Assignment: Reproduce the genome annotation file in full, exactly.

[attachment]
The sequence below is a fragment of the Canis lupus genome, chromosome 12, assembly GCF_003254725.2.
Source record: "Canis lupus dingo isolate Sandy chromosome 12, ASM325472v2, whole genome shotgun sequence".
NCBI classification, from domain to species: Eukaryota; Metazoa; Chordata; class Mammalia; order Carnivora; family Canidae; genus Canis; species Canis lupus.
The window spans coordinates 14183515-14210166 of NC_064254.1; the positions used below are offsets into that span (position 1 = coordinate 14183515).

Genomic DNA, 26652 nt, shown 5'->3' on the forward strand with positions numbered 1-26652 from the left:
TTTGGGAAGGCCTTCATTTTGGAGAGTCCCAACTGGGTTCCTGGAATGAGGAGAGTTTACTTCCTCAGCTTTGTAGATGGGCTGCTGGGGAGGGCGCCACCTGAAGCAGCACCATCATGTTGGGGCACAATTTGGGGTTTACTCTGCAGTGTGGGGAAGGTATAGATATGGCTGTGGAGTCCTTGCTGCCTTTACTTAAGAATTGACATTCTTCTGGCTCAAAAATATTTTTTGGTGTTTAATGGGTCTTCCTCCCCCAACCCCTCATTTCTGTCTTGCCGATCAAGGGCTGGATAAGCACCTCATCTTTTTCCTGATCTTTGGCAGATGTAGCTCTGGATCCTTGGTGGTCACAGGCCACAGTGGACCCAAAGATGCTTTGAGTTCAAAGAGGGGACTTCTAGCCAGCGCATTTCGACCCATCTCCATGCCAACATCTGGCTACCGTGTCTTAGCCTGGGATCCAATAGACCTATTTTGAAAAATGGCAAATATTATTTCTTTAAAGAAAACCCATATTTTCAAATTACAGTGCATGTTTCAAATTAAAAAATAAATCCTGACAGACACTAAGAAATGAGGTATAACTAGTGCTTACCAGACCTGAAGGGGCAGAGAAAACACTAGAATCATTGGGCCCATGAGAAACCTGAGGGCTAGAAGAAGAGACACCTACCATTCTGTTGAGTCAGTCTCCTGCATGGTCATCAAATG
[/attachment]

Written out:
The sequence below is a fragment of the Canis lupus genome, chromosome 12, assembly GCF_003254725.2.
Source record: "Canis lupus dingo isolate Sandy chromosome 12, ASM325472v2, whole genome shotgun sequence".
NCBI classification, from domain to species: Eukaryota; Metazoa; Chordata; class Mammalia; order Carnivora; family Canidae; genus Canis; species Canis lupus.
The window spans coordinates 14183515-14210166 of NC_064254.1; the positions used below are offsets into that span (position 1 = coordinate 14183515).

Genomic DNA, 26652 nt, shown 5'->3' on the forward strand with positions numbered 1-26652 from the left:
TTTGGGAAGGCCTTCATTTTGGAGAGTCCCAACTGGGTTCCTGGAATGAGGAGAGTTTACTTCCTCAGCTTTGTAGATGGGCTGCTGGGGAGGGCGCCACCTGAAGCAGCACCATCATGTTGGGGCACAATTTGGGGTTTACTCTGCAGTGTGGGGAAGGTATAGATATGGCTGTGGAGTCCTTGCTGCCTTTACTTAAGAATTGACATTCTTCTGGCTCAAAAATATTTTTTGGTGTTTAATGGGTCTTCCTCCCCCAACCCCTCATTTCTGTCTTGCCGATCAAGGGCTGGATAAGCACCTCATCTTTTTCCTGATCTTTGGCAGATGTAGCTCTGGATCCTTGGTGGTCACAGGCCACAGTGGACCCAAAGATGCTTTGAGTTCAAAGAGGGGACTTCTAGCCAGCGCATTTCGACCCATCTCCATGCCAACATCTGGCTACCGTGTCTTAGCCTGGGATCCAATAGACCTATTTTGAAAAATGGCAAATATTATTTCTTTAAAGAAAACCCATATTTTCAAATTACAGTGCATGTTTCAAATTAAAAAATAAATCCTGACAGACACTAAGAAATGAGGTATAACTAGTGCTTACCAGACCTGAAGGGGCAGAGAAAACACTAGAATCATTGGGCCCATGAGAAACCTGAGGGCTAGAAGAAGAGACACCTACCATTCTGTTGAGTCAGTCTCCTGCATGGTCATCAAATG